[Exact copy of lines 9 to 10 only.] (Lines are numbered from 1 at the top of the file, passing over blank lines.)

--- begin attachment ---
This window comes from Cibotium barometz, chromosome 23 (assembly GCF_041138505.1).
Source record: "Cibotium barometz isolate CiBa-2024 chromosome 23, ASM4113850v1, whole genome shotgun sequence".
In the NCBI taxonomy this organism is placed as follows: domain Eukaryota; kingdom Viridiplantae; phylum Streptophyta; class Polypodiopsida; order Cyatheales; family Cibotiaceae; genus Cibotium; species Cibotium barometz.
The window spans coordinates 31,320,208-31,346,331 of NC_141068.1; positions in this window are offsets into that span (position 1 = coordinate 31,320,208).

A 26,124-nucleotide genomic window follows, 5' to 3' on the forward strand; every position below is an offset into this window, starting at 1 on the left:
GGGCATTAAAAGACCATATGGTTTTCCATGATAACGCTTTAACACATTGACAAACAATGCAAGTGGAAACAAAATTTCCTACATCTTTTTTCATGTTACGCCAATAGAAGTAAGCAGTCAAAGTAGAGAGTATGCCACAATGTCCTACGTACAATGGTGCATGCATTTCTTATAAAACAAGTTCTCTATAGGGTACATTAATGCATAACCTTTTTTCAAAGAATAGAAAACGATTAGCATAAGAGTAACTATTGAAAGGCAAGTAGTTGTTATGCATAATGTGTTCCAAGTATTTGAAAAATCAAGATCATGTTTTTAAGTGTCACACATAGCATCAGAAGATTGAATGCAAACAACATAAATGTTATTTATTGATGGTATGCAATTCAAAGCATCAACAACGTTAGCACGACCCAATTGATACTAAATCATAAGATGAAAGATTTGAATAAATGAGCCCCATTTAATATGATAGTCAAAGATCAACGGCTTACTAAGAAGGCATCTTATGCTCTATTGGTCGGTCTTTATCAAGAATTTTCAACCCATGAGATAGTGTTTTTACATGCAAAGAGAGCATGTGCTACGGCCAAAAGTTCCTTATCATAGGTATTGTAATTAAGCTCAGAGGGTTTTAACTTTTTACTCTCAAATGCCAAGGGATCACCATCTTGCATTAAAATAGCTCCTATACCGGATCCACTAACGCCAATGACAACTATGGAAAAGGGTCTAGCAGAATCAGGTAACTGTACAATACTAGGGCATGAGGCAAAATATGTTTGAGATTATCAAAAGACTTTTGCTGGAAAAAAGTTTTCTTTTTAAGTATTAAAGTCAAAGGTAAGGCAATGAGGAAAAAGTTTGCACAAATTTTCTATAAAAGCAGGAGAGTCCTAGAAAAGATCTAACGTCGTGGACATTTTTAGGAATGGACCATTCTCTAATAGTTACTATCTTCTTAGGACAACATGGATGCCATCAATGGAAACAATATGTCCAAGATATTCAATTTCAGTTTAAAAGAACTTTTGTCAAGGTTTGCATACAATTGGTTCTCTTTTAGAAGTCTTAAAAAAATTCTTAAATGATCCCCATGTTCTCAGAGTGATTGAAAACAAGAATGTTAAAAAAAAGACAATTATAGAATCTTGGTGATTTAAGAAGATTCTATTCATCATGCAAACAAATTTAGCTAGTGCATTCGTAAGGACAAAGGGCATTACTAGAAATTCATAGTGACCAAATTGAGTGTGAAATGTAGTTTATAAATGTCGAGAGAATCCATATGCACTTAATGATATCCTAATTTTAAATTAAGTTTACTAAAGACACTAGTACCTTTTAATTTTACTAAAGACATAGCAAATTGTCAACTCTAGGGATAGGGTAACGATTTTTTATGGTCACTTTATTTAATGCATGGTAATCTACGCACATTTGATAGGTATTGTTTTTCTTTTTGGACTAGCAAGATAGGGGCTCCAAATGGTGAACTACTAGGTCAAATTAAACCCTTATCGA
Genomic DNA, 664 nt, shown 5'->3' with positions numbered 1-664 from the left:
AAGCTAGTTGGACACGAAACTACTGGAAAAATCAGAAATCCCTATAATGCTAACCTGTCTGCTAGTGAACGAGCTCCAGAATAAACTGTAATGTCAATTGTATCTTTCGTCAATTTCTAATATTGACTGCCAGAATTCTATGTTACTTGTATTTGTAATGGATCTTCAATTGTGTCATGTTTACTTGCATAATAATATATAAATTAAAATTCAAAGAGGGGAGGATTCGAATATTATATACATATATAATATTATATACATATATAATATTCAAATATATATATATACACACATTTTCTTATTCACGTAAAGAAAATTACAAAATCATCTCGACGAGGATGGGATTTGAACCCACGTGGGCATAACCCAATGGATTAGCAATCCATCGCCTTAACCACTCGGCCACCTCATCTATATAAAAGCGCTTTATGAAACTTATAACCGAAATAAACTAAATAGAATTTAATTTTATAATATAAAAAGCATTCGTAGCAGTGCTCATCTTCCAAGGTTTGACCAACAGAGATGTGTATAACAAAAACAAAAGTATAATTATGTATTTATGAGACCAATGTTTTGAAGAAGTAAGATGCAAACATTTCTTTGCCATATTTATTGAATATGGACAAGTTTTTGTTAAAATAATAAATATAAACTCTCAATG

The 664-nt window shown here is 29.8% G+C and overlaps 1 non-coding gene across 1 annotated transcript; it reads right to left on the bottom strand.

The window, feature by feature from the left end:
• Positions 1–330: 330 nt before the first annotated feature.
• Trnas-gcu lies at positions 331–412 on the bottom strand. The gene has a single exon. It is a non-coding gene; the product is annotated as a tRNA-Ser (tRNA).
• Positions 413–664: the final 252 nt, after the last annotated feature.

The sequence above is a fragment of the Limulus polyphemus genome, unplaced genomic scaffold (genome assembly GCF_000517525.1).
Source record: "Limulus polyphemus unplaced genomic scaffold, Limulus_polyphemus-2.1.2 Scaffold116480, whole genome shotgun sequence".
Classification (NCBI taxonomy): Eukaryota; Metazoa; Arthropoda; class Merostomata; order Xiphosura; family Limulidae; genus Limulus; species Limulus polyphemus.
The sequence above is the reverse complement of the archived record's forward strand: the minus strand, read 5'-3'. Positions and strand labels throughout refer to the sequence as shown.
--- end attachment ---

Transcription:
The 664-nt window shown here is 29.8% G+C and overlaps 1 non-coding gene across 1 annotated transcript; it reads right to left on the bottom strand.

The window, feature by feature from the left end: